3. The company has a clear international growth plan, and 10 years is a long time to grow into a dividend


I always like a company that has a management aligned to the interest of shareholders. The President (former CEO & Chairman) David Hall owns 11.4% of the company, and Duncan Richard Kenneth owns 10% but has been selling down his stake over the last few years.

In 2009 the board authorised a $10m share buyback program using some of its free cash, when the shares were at depressed prices. This reduced the share count by a huge 20% and clearly demonstrates management have shareholder interests at heart.

Another positive is that no stock options have been granted since 2007.


  • The companies results are erratic, in the first 6 months of 2012 its operating income declined by almost 50% causing a large decline in the share price. The CEO was subsequently sacked. Although business has recovered now, a similar event could happen in the future.
  • The company is somewhat affected by the price of precious metals. As gold for example gets cheaper, there is more interest from buyers of collectible coins so business improves.  But they also then get less modern coins to appraise as sales from the US Mint fall. In a recent conference call management said that the business isn’t highly affected by these prices though.
  • Chinese expansion is yet to be profitable but is early days. The company has a strong reputation, but revenue growth may not materialise as they expect.
  • Mistakes could cost the company dearly, firstly through exercises of warranties (which inventory levels can be used to monitor – all inventory is purchased because of warranties), but also through loss of reputation which could be irreparable. Investors buying this company are paying a large amount of goodwill for the brand.
  • The company relies on just two suppliers for its tamper evident clear cases.
  • The collectibles industry is not currently regulated, but could be in the future.

Value & Conclusion

The Enterprise Value of the company is $110m, and the companies free cash flow has averaged $10m over the last 4 years. This was boosted by tax allowances which have ceased, but going forward the company is expanding internationally and potentially more than doubled its market by opening an office in China. At a 10% dividend yield investors are being paid to be patient but what is most important about this investment is the competitive advantage. In a niche industry it is already a dominant player, with significant barriers to entry. The industry is likely to last for decades and will not become obsolete.

The last thing I will note is that the company’s shares trade on quite low volume and the price is volatile. It has traded far below its current price in the last 12 months so I am hesitant to initiate a position. This is more to do with the fact that cash levels in my portfolio are low and I like to hold something in reserve in case prices of securities become very depressed. This stock is definitely on my watch list though, and if there is weakness in the price in the future I will be buying.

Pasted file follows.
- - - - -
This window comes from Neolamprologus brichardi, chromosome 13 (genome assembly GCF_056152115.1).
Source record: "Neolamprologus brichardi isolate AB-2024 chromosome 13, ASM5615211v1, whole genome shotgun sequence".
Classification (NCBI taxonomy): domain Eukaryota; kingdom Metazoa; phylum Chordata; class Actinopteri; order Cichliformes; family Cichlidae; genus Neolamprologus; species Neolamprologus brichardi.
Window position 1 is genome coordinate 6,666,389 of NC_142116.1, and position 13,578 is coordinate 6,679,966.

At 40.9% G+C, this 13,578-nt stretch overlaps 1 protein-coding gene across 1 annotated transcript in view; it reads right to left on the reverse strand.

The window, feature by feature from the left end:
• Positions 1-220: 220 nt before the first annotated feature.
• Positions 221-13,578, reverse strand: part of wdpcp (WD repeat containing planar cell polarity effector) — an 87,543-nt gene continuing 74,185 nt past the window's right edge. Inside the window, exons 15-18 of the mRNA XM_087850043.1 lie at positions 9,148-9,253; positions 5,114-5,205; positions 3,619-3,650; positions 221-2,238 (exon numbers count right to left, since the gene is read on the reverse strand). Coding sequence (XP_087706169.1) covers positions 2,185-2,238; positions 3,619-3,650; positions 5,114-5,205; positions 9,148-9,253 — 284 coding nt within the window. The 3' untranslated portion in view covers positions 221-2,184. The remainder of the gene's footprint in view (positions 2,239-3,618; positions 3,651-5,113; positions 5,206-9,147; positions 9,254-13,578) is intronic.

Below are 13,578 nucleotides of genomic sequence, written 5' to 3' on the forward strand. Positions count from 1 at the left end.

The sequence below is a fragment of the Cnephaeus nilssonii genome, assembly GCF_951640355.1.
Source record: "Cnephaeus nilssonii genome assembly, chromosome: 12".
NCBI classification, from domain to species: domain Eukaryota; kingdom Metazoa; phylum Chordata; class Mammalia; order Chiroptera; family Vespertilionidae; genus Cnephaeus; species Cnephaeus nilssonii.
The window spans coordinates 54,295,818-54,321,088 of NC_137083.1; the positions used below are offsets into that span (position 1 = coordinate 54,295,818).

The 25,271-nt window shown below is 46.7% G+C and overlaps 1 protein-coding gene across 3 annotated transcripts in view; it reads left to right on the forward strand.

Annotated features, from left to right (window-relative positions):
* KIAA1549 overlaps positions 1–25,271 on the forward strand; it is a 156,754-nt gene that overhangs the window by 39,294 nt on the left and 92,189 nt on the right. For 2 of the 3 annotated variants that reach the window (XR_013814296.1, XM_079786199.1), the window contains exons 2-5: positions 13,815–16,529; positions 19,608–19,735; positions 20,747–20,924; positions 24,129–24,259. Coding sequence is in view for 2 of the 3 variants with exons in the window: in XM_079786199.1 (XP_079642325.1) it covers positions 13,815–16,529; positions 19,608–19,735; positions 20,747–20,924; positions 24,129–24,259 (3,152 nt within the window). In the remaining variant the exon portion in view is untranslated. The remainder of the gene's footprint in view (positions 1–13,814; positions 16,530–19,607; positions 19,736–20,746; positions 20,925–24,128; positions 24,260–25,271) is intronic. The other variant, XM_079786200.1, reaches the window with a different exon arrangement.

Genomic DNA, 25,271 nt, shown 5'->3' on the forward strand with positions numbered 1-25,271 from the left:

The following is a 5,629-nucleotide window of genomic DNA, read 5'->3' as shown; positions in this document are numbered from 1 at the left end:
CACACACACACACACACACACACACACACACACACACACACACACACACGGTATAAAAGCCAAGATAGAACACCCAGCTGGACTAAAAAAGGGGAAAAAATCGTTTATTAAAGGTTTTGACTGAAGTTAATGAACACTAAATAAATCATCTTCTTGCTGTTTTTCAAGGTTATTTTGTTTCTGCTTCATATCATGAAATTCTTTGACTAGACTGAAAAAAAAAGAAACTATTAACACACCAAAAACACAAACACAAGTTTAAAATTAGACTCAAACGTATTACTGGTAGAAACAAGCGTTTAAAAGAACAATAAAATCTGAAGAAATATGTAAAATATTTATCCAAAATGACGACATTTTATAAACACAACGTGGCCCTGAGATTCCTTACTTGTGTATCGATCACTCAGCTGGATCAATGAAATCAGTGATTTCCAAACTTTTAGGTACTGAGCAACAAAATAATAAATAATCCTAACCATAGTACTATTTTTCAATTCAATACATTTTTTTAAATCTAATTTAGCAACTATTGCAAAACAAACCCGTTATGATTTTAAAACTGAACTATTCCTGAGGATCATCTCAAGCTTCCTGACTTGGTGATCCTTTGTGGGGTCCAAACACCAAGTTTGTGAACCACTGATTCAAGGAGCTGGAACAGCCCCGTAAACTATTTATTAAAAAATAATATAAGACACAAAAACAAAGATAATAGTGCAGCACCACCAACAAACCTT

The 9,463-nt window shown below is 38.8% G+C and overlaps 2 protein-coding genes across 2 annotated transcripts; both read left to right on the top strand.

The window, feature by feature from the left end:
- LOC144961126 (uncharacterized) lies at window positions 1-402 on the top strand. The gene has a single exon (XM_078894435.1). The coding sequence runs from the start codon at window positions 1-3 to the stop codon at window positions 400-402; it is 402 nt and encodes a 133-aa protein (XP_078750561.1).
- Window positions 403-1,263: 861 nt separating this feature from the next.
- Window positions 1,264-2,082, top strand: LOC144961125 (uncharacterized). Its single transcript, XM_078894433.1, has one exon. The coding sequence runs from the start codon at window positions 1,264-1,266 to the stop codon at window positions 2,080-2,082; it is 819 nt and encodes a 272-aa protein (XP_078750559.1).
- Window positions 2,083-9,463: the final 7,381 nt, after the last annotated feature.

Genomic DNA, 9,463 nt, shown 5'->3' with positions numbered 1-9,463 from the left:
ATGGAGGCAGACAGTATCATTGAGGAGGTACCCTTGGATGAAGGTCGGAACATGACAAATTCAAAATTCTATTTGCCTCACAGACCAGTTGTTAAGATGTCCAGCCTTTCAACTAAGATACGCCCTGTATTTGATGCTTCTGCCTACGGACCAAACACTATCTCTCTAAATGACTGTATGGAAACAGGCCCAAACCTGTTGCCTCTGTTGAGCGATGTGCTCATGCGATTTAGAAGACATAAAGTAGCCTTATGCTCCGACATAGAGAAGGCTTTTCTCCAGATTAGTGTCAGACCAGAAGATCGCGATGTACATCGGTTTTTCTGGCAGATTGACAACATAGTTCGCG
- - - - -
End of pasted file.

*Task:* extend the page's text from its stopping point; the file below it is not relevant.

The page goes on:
Disclosure: CLCT – currently no position

Founder of Investing Sidekick. Works as a research analyst and is an avid value investor, always searching for undervalued shares.

4 thoughts on “Collectors Universe (NASDAQ:CLCT)”

  1. Thanks for putting this fascinating company into the limelight. I have one concern though: certification is *cumulative*. This limits potential growth significantly. To see the problem, consider the following (admittedly extreme) setting: The number of collectible coins is fixed (all historical coins essentially) and in the long run, 40% of the coins will eventually be certified. Given that “our” company has 10% market share and the main competitor 10% as well, this means the total amount of all coins they can be certified in the future is limited to the number they have already certified.

    This — extreme — example would point a bleak picture to potential future business. Where am I wrong?

    1. Yes it is a problem and one I had thought about. But given the company has been going for over 10 years, and that only 10% of the market is currently certified, I judged that the point at which it would be an issue will be many years in the future so probably wont affect the valuation that much.

      1. Thanks for your reply. One point that may additionally limit the issue of limited growth is that the “universe of collectibles” will growth over time (coins that are current now will eventually become “collectible”) and new markets will be accessed (China etc).

      2. I would suggest that there is not a fixed number of collectible coins for two reasons…

        A). Every year new coins are minted. Believe it or not, new coins are sometimes graded, i.e. MS65 Silver Eagles.

        B). Some coins are rated MORE than 1 time. Sometimes coins are taken out of their cases by thieves, relatives, or simply ignorant people…as the coin passes from owner to owner it eventually gets graded again.

        Another example is “cracking” coins. Very valuable coins are sometimes resubmitted for grading if they are right on the edge of a grade. One step up in grading may result in a MUCH greater valuation. I’ve heard of coins being worth SEVERAL thousand dollars more if they move up one grade…so it is worth spending $40 or $50 if you think you have a legitimate shot at getting the higher grade.

        I think the way to invest in this company is to put it on the watch list and try and snag it if it suddenly goes down…